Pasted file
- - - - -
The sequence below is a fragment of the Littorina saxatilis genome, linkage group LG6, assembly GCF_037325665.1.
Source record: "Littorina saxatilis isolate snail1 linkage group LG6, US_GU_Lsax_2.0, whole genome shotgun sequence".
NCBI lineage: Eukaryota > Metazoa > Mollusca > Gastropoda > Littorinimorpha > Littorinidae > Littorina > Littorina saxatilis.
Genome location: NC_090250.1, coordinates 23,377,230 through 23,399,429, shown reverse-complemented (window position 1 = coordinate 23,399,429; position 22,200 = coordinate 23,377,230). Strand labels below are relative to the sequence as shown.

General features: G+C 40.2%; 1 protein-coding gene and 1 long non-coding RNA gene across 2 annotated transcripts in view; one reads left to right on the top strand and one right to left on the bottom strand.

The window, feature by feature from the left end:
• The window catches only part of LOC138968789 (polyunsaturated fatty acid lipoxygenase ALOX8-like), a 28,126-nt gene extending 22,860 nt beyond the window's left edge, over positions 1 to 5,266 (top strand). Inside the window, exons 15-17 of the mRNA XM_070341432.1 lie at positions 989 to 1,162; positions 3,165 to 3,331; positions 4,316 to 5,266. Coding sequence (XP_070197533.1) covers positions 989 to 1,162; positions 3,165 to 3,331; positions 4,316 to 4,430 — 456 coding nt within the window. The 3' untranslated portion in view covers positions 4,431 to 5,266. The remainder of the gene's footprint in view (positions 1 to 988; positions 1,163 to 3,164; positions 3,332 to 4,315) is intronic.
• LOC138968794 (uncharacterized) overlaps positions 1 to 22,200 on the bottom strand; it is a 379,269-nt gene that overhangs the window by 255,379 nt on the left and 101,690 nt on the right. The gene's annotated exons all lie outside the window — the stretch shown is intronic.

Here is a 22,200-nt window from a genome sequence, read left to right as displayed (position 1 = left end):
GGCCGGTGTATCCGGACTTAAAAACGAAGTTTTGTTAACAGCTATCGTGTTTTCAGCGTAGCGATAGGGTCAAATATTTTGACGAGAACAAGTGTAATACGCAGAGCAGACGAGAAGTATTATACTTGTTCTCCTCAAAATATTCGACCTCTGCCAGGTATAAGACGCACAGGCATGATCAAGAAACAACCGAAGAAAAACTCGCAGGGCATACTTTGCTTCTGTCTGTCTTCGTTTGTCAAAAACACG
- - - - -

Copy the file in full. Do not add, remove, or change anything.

The sequence below is a fragment of the Littorina saxatilis genome, linkage group LG6, assembly GCF_037325665.1.
Source record: "Littorina saxatilis isolate snail1 linkage group LG6, US_GU_Lsax_2.0, whole genome shotgun sequence".
NCBI lineage: Eukaryota > Metazoa > Mollusca > Gastropoda > Littorinimorpha > Littorinidae > Littorina > Littorina saxatilis.
Genome location: NC_090250.1, coordinates 23,377,230 through 23,399,429, shown reverse-complemented (window position 1 = coordinate 23,399,429; position 22,200 = coordinate 23,377,230). Strand labels below are relative to the sequence as shown.

General features: G+C 40.2%; 1 protein-coding gene and 1 long non-coding RNA gene across 2 annotated transcripts in view; one reads left to right on the top strand and one right to left on the bottom strand.

The window, feature by feature from the left end:
• The window catches only part of LOC138968789 (polyunsaturated fatty acid lipoxygenase ALOX8-like), a 28,126-nt gene extending 22,860 nt beyond the window's left edge, over positions 1 to 5,266 (top strand). Inside the window, exons 15-17 of the mRNA XM_070341432.1 lie at positions 989 to 1,162; positions 3,165 to 3,331; positions 4,316 to 5,266. Coding sequence (XP_070197533.1) covers positions 989 to 1,162; positions 3,165 to 3,331; positions 4,316 to 4,430 — 456 coding nt within the window. The 3' untranslated portion in view covers positions 4,431 to 5,266. The remainder of the gene's footprint in view (positions 1 to 988; positions 1,163 to 3,164; positions 3,332 to 4,315) is intronic.
• LOC138968794 (uncharacterized) overlaps positions 1 to 22,200 on the bottom strand; it is a 379,269-nt gene that overhangs the window by 255,379 nt on the left and 101,690 nt on the right. The gene's annotated exons all lie outside the window — the stretch shown is intronic.

Here is a 22,200-nt window from a genome sequence, read left to right as displayed (position 1 = left end):
GGCCGGTGTATCCGGACTTAAAAACGAAGTTTTGTTAACAGCTATCGTGTTTTCAGCGTAGCGATAGGGTCAAATATTTTGACGAGAACAAGTGTAATACGCAGAGCAGACGAGAAGTATTATACTTGTTCTCCTCAAAATATTCGACCTCTGCCAGGTATAAGACGCACAGGCATGATCAAGAAACAACCGAAGAAAAACTCGCAGGGCATACTTTGCTTCTGTCTGTCTTCGTTTGTCAAAAACACG